Flies, roaches, and rats? It’s easy to understand how these pests might make their way on a boat. But ants? Most of us think that ants can only thrive where there’s land to make a mound and thus a nest. Without any soil on your pontoon boat, it’s tough to figure out where and how these ants manage to live on board.
Well, while it might be a bit of a brain puzzle, there’s a perfectly logical reason for those ants being on your boat. And where there’s a logical reason, there’s a logical solution. Find out how to get rid of ants on a boat with these practical tips.
How and Why Do Ants Infest Boats?
It’s not really much of a mystery how ants manage to thrive in your garden, or even in your home. But a boat? Although your trusty vessel might not seem like the ideal place for an ant colony to take refuge, you’d be surprised just how suitable a boat can be for a couple thousand ants to call it home.
Food Residue and Supply
Ants are some of the most well-organized colonies in all of the animal kingdom. With each of their members assigned a designated role, they can accomplish incredibly feats considering their size. One of the many ant job designations in the colony is what we call the ‘scout’, and it’s exactly what it sounds like.
This often lone ant goes out in search of food. And when it finds a source - whether it’s a pantry, a trashcan, or even just residual crumbs and spills on your floor - it heads back to its nest to bring the good news. Then several hundreds of ants come swarming back to your boat to collect what they’ve found.
If there’s a steady supply of food on board, as is the case on most pontoon boats or yachts, then they might decide to stay for good. And since there are lots of little crevices and hidden areas underneath the deck, nest location isn’t too big of an issue.
Dock and Storage Location
Just like a house that might be easily overcome by ants when there’s a nest in the garden, boats can also succumb to an ant infestation if its docked too near to a nest. If your boat is almost always stowed away in a dark garage, then the ants might have come from a nearby garden or from your home.
In these cases, ant infestations might be recurring since the original source is within close proximity to your boat. So even eliminating them from your vessel doesn’t guarantee proper resolve since the surviving ants from the nest will just keep coming back.
Did you ever squish an ant only to find it emitting a strong wooden scent? That was probably a carpenter ant. These guys love moist, wet wood, and eat that stuff like nobody’s business. And because they eat wood, they live there too, causing serious damage to any wooden parts on your boat.
A bass boat with a wooden deck or a pontoon with wooden flooring are some of the most susceptible to this kind of damage. If the ant problem becomes too advanced, it might be necessary to get rid of the infested wood all together.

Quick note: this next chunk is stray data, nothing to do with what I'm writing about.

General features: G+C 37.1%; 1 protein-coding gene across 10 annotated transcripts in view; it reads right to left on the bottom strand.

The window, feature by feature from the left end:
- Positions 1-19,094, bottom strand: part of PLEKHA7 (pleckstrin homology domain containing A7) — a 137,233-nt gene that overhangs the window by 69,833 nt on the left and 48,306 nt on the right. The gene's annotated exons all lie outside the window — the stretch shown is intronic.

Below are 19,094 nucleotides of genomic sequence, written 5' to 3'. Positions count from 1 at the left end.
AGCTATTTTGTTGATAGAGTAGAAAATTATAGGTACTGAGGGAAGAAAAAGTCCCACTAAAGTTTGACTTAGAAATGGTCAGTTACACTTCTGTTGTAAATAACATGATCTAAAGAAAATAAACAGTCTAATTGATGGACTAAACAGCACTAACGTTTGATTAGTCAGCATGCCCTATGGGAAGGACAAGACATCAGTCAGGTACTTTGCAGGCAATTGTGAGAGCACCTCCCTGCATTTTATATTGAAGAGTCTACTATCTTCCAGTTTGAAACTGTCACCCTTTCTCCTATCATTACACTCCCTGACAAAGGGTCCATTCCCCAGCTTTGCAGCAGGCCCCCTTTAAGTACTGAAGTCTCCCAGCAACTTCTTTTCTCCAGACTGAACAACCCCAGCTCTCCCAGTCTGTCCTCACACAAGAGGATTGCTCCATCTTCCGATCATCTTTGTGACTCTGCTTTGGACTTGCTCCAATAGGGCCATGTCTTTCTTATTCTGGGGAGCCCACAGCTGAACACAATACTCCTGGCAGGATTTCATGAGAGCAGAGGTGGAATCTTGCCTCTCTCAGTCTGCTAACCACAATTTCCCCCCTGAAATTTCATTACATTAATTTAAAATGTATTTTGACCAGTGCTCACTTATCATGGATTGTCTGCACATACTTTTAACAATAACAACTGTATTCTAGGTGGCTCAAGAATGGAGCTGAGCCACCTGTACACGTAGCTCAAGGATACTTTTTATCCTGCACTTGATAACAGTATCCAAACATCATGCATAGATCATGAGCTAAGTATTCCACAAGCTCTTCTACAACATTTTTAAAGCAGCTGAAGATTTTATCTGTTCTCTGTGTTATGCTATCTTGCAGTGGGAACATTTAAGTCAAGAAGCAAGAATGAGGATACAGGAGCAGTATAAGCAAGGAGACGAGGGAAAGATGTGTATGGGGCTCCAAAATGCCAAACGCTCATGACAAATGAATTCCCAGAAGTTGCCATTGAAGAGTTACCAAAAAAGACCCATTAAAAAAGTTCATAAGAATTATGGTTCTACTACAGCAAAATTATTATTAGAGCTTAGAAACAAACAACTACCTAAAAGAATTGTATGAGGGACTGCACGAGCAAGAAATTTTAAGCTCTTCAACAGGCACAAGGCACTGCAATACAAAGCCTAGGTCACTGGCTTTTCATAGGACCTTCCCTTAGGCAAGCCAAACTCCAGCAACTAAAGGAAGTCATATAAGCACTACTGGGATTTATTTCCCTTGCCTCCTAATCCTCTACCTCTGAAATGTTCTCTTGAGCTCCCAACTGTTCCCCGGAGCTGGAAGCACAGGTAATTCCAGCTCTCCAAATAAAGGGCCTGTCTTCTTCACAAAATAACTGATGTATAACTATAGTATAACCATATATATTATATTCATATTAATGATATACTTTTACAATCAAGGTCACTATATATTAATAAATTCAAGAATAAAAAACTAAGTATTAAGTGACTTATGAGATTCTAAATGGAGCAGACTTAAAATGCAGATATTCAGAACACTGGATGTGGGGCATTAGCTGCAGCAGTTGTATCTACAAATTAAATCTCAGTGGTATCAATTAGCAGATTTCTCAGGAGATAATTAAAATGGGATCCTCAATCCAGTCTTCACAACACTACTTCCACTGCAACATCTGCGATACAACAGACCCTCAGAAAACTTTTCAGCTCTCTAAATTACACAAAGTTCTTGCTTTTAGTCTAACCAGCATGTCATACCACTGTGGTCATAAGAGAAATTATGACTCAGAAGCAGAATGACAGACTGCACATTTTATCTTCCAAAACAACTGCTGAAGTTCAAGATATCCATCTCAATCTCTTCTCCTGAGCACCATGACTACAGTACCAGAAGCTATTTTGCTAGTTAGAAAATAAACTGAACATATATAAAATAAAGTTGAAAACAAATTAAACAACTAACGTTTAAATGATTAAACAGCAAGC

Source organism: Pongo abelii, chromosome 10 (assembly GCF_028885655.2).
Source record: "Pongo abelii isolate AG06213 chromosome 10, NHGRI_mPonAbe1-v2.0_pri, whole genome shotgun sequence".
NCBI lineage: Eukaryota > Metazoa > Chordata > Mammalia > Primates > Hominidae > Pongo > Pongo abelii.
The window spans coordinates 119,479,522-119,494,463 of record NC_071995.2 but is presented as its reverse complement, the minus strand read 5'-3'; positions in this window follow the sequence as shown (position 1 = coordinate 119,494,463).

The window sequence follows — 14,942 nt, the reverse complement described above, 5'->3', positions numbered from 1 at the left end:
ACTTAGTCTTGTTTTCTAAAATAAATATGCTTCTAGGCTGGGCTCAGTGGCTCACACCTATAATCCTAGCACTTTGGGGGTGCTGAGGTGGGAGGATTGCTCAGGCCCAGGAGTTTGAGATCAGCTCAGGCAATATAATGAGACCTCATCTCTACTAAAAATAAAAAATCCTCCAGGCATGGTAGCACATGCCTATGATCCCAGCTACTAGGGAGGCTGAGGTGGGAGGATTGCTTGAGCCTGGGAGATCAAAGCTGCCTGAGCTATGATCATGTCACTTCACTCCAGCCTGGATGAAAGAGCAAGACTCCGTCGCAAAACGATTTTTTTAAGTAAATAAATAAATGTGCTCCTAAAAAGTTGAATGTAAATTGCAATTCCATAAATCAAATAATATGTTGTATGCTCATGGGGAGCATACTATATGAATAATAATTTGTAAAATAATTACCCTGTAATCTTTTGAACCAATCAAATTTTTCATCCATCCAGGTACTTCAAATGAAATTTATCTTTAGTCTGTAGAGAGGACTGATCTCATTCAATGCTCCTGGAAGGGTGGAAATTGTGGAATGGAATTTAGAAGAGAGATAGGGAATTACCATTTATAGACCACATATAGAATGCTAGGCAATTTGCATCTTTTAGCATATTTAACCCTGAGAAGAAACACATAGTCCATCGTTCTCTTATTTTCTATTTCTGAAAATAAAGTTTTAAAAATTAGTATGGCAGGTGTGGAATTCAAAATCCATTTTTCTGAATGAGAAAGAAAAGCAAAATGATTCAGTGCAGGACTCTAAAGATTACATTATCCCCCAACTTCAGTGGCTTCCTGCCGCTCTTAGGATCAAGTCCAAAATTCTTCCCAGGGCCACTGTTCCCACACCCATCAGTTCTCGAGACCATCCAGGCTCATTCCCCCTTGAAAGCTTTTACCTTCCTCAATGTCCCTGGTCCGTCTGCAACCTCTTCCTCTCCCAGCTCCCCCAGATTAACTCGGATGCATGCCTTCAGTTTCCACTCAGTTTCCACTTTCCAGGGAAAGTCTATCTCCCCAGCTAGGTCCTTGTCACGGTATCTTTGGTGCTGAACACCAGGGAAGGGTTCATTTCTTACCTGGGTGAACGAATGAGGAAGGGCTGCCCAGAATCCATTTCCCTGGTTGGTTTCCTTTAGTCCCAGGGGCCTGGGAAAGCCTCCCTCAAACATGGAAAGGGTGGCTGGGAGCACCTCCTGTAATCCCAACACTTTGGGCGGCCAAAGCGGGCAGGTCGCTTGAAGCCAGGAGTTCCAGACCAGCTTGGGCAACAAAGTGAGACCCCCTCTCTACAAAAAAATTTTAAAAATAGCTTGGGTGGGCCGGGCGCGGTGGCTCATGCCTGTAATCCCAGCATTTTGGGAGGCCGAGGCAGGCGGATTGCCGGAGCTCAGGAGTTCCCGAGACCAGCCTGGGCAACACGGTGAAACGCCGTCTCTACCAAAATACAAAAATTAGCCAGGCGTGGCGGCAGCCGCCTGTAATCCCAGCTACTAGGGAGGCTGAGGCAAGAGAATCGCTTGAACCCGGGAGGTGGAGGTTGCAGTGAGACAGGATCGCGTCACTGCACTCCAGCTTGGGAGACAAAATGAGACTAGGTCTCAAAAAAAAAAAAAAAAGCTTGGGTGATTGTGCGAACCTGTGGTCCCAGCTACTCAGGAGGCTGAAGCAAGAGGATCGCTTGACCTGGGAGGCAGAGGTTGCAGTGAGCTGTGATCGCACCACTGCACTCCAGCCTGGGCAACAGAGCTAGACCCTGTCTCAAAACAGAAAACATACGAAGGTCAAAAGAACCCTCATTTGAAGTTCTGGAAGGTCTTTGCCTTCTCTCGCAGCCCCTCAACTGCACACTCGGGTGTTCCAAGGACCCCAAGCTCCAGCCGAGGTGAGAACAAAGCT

Different Kinds of Ants on a Boat
Knowing what you’re up against should make it easier for you to find the right solution. Not all products, repellents, and killers work on every kind of ant. So it’s important to identify your specific ant problem to avoid buying into products that might not work.
Sounds like a fun name, but they can be crazy invasive. Crazy ants get their name from the fact that they’ll run around sporadically if you disturb them. They’re not too picky when it comes to choosing a place to live, so your boat definitely makes a suitable home.
They can thrive in both wet and dry environments, making nests in void spaces under the deck or near your wiring. They are considered major invaders and they rapidly increase in number, making them tough to get rid of.
These are the guys we described earlier in this article. They don’t feed on food and trash like other ants, and instead eat away at wet wood. In nature, carpenter ants can be beneficial in that they help in the composting process. They chew away at rotting wood and clean up debris, which is considered a helpful process in the wild.
On a boat though, it’s a different story. Carpenter ants that take residence on a boat can cause serious damage to wooden parts like the decking and boat transom. As they burrow in the wood and eat away at the insides, they cause serious damage that makes the wood brittle and prone to damage, requiring expensive replacements and repairs.
Dark Rover Ants
These guys love sweet nectar like substances, so they tend to thrive where there’s juice, syrup, or anything similar. They don’t bite, which might help calm your mind. But they come in supersized colonies that make them difficult to get rid of. They love making nests in dark damp areas, which might be found under the deck.
Most often, dark rover ants are found in places where humidity and heat are high. They can also make nests underneath untouched, unmoved furniture on pontoon boats, or even just a simple rag or a rock that’s been in the same place for a while.
European Fire Ants
These guys are fire ants, so beware of their bite. They make their nests in gardens and lawns, but when the months get cold, they might try to look for a warm place to stay. And of course, alongside the warm interior of a boat that’s dry docked for the winter could be the perfect place to call home.
They’re pretty big so they’re not that hard to spot, and their colonies might not be too overwhelming in number. However they can be difficult to get rid of because of the seriously painful sting they deliver. They’re also much more resilient than other kinds of ants, so certain sprays might not work on them.
The Argentine ant looks like your average, everyday household ant, touting a brownish-red color and a small body. They’re found mostly in the Southern United States and infest homes, gardens, and lawns with their large colonies.